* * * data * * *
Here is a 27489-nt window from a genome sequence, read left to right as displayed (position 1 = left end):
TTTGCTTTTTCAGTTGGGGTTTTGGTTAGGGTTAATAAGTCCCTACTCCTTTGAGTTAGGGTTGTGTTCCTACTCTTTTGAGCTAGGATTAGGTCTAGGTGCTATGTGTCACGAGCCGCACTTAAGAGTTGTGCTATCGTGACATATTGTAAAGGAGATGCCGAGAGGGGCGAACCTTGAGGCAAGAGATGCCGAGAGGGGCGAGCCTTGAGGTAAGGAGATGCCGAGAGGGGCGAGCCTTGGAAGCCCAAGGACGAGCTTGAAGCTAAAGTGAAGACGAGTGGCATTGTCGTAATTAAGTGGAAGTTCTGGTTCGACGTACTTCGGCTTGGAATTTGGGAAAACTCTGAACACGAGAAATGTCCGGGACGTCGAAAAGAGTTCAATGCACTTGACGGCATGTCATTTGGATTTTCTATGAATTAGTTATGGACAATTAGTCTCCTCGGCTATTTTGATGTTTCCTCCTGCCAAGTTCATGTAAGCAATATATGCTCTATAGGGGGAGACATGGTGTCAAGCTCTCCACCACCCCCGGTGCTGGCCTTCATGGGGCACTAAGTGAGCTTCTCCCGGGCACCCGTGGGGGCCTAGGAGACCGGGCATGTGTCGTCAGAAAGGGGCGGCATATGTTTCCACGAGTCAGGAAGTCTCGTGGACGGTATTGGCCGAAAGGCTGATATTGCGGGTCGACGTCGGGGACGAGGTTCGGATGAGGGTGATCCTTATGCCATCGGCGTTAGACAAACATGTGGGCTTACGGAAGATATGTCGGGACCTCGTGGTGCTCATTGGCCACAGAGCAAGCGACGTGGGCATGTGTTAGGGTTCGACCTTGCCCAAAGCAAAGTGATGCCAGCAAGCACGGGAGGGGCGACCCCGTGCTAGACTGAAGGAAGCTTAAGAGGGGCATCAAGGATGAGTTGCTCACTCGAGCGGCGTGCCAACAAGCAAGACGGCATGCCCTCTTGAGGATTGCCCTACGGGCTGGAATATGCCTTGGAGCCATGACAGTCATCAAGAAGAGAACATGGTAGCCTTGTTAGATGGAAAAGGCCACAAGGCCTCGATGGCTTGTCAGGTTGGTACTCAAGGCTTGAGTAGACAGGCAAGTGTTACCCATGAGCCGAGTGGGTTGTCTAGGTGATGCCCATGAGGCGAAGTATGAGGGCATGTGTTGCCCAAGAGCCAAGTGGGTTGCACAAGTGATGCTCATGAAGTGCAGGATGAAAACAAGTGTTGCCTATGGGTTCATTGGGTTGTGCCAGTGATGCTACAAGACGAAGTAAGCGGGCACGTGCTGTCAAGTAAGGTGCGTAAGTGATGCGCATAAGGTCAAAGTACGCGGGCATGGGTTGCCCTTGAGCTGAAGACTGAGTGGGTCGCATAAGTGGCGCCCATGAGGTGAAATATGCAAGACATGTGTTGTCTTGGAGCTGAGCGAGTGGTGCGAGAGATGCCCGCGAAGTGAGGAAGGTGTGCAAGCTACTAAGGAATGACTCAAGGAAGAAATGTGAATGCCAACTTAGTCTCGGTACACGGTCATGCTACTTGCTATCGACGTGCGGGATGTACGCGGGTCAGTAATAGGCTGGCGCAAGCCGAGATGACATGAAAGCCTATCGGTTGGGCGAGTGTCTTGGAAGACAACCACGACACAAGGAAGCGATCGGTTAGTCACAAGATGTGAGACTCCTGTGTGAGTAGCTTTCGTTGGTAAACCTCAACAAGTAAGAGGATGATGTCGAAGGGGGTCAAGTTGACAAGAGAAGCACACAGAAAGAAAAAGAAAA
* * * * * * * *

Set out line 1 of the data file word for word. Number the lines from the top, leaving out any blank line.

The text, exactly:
Here is a 27489-nt window from a genome sequence, read left to right as displayed (position 1 = left end):